Cultural Competence, Hospice Eligibility
November 11, 2022

Providing Specialized Care for Vietnam Veterans While Understanding Their Lifelong Battle

Vietnam veterans often face specific psychological impacts and moral injuries due to the circumstances surrounding their service.

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Vietnam War veterans face unique obstacles throughout the twilight of advanced illness. For hospice care providers to tailor care to meet the needs of veterans who have served in this theater of war, they must consider the tribulations these patients face as they reach the end of their lives.

The Vietnam War era was a very tumultuous time to be a soldier. The United States' prolonged involvement in a war of questionable motivation left society with disdain toward the government and its institutions, especially the military.

Coupled with horrific images shown on television, constant controversy was a new reality and negative public opinion formed around this conflict, of which those serving the nation were not spared.

Careful consideration is necessary when treating patients facing these traumas.

Tours of duty proved to be traumatizing in many ways. Young soldiers, some having just turned 18, were drafted into a war that many of them did not believe in. They were not fighting for love of country and God; rather, they were fighting for survival and out of fear for their lives.

Intimate battles in the dense jungle led many to be subjected to the horrors that come with fighting in a foreign land that was only familiar to the elusive guerilla enemy soldiers.

Servicemembers did not receive a warm welcome when returning home from Vietnam, often being judged and labeled as cruel and even inhumane.

Moral Injury Can Impair Mental Health

This “perfect storm” of trauma led to lasting moral injury that plagues many veterans for their entire lives. Veterans returning from the war were marginalized and pushed into isolation, often turning to alcohol and substance abuse, which worsened their anxiety and exacerbated their strife.

Questions like “I’ve never spoken about the war, can I now?” “Was the war moral or immoral?” and “Was I a good soldier?” come bubbling to the surface later in life as their illnesses intensify and their defenses weaken.

Careful consideration is necessary when treating patients facing these traumas.

The restlessness that can result from post-traumatic stress disorder (PTSD) is often treated with benzodiazepines. In most cases, these medications can bring relief through calming the patient.

Yet, there is a common trend amongst veterans who cope with trauma that results in the opposite effect.

Benzodiazepines can lower the walls that Vietnam veterans have built up throughout a lifetime of suppressing trauma and negative memories. This class of medications can exacerbate the symptoms of PTSD as traumatic experiences and feelings of regret resurface. Benzodiazepine-induced inhibition of neurotransmission can even lead to agitated toxic psychosis, increased anxiety, hostility, and rage.1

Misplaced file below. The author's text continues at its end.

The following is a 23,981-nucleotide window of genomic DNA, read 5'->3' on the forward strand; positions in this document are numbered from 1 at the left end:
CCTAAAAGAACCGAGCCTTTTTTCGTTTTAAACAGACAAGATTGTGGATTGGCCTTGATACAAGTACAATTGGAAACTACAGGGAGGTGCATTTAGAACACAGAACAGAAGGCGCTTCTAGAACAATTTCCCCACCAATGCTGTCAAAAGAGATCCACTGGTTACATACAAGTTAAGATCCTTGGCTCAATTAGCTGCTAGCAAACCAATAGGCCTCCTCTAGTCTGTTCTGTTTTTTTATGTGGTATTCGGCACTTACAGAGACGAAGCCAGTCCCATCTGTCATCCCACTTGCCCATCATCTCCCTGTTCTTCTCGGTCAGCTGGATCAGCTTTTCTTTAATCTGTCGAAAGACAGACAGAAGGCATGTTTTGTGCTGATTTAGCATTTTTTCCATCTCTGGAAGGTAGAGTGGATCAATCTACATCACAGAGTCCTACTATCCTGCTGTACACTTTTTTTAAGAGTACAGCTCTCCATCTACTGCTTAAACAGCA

The Value of Compassion Along with Clinical Care

Remaining considerate does not end with simply staying mindful during the planning of clinical solutions. Providing care for Vietnam veterans requires a high level of empathy.

A key to an empathetic approach is taking the time to listen nonjudgmentally. Though seemingly simple, practicing nonjudgmental, open communication with patients facing trauma from war can help avoid the all-too typical responses of “It’s okay” and “You did what you had to do.”

These patients do not need sympathy, because they have been judged enough throughout their lives. When care teams approach them without judgment, they honor the sacrifices these heroes have made.

VITAS hospice care provides compassionate care approaches that are tailored to meet the distinctive needs of Vietnam veterans. With the Veterans Administration (VA) offering hospice care as part of its medical package, VITAS team members can provide empathetic psychosocial support, while utilizing clinical solutions that help manage symptoms.

The qualifications for veterans to receive hospice benefits include:

  • A life-limiting illness
  • Treatment goals that focus on comfort, rather than curative treatments
  • A life expectancy of 6 months or less, if their illness runs its normal course

Veterans also benefit from the option to receive concurrent care through the VA. The VA can provide curative treatments as the patient simultaneously receives symptom-managing comfort care administered by the hospice care provider of their choosing.

Offering solace, while remaining compassionate when patients need it most, is too often overlooked in the busy practice of healthcare. Acknowledging the adversity that Vietnam War veterans have had to face throughout their lifetimes and adapting care approaches to meet their needs is the best way for healthcare providers to give back to those who have sacrificed so much for the preservation of freedom.

1Paton, C. (2018, January 2). Benzodiazepines and disinhibition: A review: Psychiatric bulletin. Cambridge Core. Retrieved November 2, 2022, from https://www.cambridge.org/core/journals/psychiatric-bulletin/article/benzodiazepines-and-disinhibition-a-review/421AF197362B55EDF004700452BF3BC6